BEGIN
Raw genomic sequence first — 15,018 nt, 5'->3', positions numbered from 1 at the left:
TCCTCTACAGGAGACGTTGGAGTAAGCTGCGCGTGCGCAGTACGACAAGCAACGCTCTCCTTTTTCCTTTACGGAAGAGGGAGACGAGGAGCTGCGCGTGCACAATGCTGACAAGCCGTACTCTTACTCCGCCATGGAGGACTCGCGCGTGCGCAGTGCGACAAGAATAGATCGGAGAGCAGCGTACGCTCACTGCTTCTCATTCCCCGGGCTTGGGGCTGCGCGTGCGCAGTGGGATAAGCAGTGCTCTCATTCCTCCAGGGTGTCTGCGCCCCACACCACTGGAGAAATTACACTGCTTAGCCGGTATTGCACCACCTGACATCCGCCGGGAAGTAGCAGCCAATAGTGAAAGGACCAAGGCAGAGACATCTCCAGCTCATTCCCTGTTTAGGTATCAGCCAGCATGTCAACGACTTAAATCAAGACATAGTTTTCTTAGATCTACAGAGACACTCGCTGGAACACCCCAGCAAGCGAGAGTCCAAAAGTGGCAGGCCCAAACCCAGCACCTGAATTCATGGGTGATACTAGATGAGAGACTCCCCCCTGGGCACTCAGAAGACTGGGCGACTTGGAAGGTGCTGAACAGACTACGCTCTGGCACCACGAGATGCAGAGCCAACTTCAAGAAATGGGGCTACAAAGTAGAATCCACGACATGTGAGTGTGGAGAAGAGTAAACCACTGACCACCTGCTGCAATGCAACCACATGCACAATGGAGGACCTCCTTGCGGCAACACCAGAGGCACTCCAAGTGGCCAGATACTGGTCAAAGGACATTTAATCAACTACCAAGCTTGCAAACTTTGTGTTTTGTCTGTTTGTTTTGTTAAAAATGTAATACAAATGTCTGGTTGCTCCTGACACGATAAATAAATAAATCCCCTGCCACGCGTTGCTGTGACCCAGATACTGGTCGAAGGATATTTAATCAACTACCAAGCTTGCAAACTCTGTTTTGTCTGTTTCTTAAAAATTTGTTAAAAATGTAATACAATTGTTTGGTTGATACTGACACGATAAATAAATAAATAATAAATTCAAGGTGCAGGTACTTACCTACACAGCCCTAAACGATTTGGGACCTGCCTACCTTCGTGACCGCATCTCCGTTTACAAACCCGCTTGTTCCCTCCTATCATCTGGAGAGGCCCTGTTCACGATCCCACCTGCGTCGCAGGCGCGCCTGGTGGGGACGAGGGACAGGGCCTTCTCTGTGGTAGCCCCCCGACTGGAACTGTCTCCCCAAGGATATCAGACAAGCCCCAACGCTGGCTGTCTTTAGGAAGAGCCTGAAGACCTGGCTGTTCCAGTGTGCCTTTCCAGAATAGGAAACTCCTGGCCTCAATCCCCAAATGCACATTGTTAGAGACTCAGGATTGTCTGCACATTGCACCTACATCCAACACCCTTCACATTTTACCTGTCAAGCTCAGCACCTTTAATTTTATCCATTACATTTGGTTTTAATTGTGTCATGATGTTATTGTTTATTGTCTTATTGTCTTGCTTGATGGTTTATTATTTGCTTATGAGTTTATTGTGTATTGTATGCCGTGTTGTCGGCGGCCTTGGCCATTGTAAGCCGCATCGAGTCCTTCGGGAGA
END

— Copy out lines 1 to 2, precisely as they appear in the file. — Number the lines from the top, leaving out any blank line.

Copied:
Raw genomic sequence first — 15,018 nt, 5'->3', positions numbered from 1 at the left:
TCCTCTACAGGAGACGTTGGAGTAAGCTGCGCGTGCGCAGTACGACAAGCAACGCTCTCCTTTTTCCTTTACGGAAGAGGGAGACGAGGAGCTGCGCGTGCACAATGCTGACAAGCCGTACTCTTACTCCGCCATGGAGGACTCGCGCGTGCGCAGTGCGACAAGAATAGATCGGAGAGCAGCGTACGCTCACTGCTTCTCATTCCCCGGGCTTGGGGCTGCGCGTGCGCAGTGGGATAAGCAGTGCTCTCATTCCTCCAGGGTGTCTGCGCCCCACACCACTGGAGAAATTACACTGCTTAGCCGGTATTGCACCACCTGACATCCGCCGGGAAGTAGCAGCCAATAGTGAAAGGACCAAGGCAGAGACATCTCCAGCTCATTCCCTGTTTAGGTATCAGCCAGCATGTCAACGACTTAAATCAAGACATAGTTTTCTTAGATCTACAGAGACACTCGCTGGAACACCCCAGCAAGCGAGAGTCCAAAAGTGGCAGGCCCAAACCCAGCACCTGAATTCATGGGTGATACTAGATGAGAGACTCCCCCCTGGGCACTCAGAAGACTGGGCGACTTGGAAGGTGCTGAACAGACTACGCTCTGGCACCACGAGATGCAGAGCCAACTTCAAGAAATGGGGCTACAAAGTAGAATCCACGACATGTGAGTGTGGAGAAGAGTAAACCACTGACCACCTGCTGCAATGCAACCACATGCACAATGGAGGACCTCCTTGCGGCAACACCAGAGGCACTCCAAGTGGCCAGATACTGGTCAAAGGACATTTAATCAACTACCAAGCTTGCAAACTTTGTGTTTTGTCTGTTTGTTTTGTTAAAAATGTAATACAAATGTCTGGTTGCTCCTGACACGATAAATAAATAAATCCCCTGCCACGCGTTGCTGTGACCCAGATACTGGTCGAAGGATATTTAATCAACTACCAAGCTTGCAAACTCTGTTTTGTCTGTTTCTTAAAAATTTGTTAAAAATGTAATACAATTGTTTGGTTGATACTGACACGATAAATAAATAAATAATAAATTCAAGGTGCAGGTACTTACCTACACAGCCCTAAACGATTTGGGACCTGCCTACCTTCGTGACCGCATCTCCGTTTACAAACCCGCTTGTTCCCTCCTATCATCTGGAGAGGCCCTGTTCACGATCCCACCTGCGTCGCAGGCGCGCCTGGTGGGGACGAGGGACAGGGCCTTCTCTGTGGTAGCCCCCCGACTGGAACTGTCTCCCCAAGGATATCAGACAAGCCCCAACGCTGGCTGTCTTTAGGAAGAGCCTGAAGACCTGGCTGTTCCAGTGTGCCTTTCCAGAATAGGAAACTCCTGGCCTCAATCCCCAAATGCACATTGTTAGAGACTCAGGATTGTCTGCACATTGCACCTACATCCAACACCCTTCACATTTTACCTGTCAAGCTCAGCACCTTTAATTTTATCCATTACATTTGGTTTTAATTGTGTCATGATGTTATTGTTTATTGTCTTATTGTCTTGCTTGATGGTTTATTATTTGCTTATGAGTTTATTGTGTATTGTATGCCGTGTTGTCGGCGGCCTTGGCCATTGTAAGCCGCATCGAGTCCTTCGGGAGA